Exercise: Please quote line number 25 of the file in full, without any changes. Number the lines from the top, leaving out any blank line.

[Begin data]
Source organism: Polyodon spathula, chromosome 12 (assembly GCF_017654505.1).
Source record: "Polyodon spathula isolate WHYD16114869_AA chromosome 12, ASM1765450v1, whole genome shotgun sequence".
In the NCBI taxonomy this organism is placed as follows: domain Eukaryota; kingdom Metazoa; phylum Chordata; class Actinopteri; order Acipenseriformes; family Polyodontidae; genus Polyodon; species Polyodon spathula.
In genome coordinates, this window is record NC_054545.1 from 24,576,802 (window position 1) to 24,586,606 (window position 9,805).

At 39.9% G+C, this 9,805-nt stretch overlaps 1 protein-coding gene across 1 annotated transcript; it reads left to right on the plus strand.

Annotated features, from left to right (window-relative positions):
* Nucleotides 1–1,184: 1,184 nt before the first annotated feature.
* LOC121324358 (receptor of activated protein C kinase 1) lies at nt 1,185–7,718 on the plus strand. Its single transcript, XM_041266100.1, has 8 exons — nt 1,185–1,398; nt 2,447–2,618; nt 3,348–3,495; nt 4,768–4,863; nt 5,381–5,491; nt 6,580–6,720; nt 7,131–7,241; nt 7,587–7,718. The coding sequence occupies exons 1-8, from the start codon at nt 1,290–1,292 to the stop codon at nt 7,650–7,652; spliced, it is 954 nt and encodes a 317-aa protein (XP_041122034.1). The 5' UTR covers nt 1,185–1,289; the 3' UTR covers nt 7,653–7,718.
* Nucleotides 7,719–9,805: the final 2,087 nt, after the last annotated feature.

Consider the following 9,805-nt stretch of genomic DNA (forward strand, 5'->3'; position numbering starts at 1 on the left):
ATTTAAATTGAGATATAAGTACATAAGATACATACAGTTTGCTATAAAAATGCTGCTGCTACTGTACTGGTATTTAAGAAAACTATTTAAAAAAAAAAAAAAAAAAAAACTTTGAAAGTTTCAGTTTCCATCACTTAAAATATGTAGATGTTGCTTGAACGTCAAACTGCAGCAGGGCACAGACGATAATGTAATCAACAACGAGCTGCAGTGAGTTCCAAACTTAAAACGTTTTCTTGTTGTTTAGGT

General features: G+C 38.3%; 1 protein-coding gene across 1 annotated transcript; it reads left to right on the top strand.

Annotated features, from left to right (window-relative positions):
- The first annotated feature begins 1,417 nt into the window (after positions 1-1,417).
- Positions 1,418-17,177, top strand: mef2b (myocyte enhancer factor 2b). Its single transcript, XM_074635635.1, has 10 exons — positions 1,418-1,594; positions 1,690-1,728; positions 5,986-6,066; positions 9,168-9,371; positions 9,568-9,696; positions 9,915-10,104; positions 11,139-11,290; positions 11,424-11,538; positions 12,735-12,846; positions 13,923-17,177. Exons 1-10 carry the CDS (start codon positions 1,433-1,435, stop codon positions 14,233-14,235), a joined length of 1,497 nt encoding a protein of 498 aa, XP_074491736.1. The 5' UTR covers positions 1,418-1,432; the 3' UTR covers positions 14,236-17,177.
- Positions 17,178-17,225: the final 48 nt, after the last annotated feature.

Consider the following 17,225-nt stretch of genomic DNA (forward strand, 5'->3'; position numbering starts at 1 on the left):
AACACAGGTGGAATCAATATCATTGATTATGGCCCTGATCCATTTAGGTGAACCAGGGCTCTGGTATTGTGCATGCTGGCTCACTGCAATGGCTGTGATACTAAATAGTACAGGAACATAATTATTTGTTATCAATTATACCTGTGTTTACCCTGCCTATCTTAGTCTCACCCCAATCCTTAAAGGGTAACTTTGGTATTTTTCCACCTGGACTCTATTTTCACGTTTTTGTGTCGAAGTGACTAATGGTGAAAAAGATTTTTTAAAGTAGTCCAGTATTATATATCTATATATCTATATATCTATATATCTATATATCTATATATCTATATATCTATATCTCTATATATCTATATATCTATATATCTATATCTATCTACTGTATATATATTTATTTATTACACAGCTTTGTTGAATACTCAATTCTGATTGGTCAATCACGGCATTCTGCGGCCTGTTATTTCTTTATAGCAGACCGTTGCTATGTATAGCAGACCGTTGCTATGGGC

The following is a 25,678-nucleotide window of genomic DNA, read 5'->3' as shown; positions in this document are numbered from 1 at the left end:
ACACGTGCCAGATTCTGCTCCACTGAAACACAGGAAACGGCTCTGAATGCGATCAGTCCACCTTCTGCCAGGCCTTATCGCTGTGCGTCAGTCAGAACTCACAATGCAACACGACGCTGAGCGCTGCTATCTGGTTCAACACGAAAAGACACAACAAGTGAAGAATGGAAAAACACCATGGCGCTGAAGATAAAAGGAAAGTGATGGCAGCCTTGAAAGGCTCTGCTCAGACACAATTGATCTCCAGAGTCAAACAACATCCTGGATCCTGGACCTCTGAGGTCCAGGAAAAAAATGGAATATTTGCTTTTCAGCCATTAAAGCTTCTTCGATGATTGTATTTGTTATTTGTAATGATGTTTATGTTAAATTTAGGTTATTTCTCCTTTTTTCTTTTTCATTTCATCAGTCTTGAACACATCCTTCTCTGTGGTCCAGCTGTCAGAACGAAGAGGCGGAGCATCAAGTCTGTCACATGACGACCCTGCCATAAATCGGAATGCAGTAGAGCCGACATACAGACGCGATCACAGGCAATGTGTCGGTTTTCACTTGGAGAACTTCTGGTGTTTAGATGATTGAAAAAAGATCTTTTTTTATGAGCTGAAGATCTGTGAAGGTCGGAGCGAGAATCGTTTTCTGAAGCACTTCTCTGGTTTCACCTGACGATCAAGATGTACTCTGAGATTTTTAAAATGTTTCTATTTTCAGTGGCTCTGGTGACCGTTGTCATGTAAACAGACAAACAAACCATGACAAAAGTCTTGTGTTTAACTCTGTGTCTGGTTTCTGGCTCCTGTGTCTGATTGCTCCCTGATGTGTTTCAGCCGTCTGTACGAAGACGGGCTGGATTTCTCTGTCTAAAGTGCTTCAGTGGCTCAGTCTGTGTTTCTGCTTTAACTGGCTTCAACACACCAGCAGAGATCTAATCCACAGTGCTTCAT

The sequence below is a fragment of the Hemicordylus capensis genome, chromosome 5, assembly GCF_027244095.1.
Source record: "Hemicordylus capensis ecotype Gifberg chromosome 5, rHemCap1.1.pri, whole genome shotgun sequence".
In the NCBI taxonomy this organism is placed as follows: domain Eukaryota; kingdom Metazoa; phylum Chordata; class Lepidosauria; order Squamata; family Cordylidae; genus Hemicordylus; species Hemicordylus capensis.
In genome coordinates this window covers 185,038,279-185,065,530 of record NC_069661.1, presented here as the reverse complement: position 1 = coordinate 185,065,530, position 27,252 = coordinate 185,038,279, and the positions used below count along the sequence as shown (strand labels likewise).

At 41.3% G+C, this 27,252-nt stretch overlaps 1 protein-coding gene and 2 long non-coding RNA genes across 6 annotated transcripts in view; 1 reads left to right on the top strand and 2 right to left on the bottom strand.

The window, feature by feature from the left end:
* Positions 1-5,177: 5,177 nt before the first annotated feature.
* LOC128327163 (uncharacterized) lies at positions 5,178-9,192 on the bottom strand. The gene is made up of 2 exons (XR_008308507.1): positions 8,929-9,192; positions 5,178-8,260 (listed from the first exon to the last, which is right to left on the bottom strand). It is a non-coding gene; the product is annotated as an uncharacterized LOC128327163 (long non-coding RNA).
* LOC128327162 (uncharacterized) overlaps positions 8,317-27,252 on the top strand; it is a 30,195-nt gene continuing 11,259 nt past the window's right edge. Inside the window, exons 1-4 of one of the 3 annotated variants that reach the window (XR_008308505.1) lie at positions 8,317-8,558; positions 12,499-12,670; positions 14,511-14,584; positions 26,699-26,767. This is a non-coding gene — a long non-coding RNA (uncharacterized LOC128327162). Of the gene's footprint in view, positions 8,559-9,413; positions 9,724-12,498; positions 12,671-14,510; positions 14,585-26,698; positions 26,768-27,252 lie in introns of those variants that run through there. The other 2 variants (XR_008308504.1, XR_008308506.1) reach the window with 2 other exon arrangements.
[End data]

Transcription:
At 41.3% G+C, this 27,252-nt stretch overlaps 1 protein-coding gene and 2 long non-coding RNA genes across 6 annotated transcripts in view; 1 reads left to right on the top strand and 2 right to left on the bottom strand.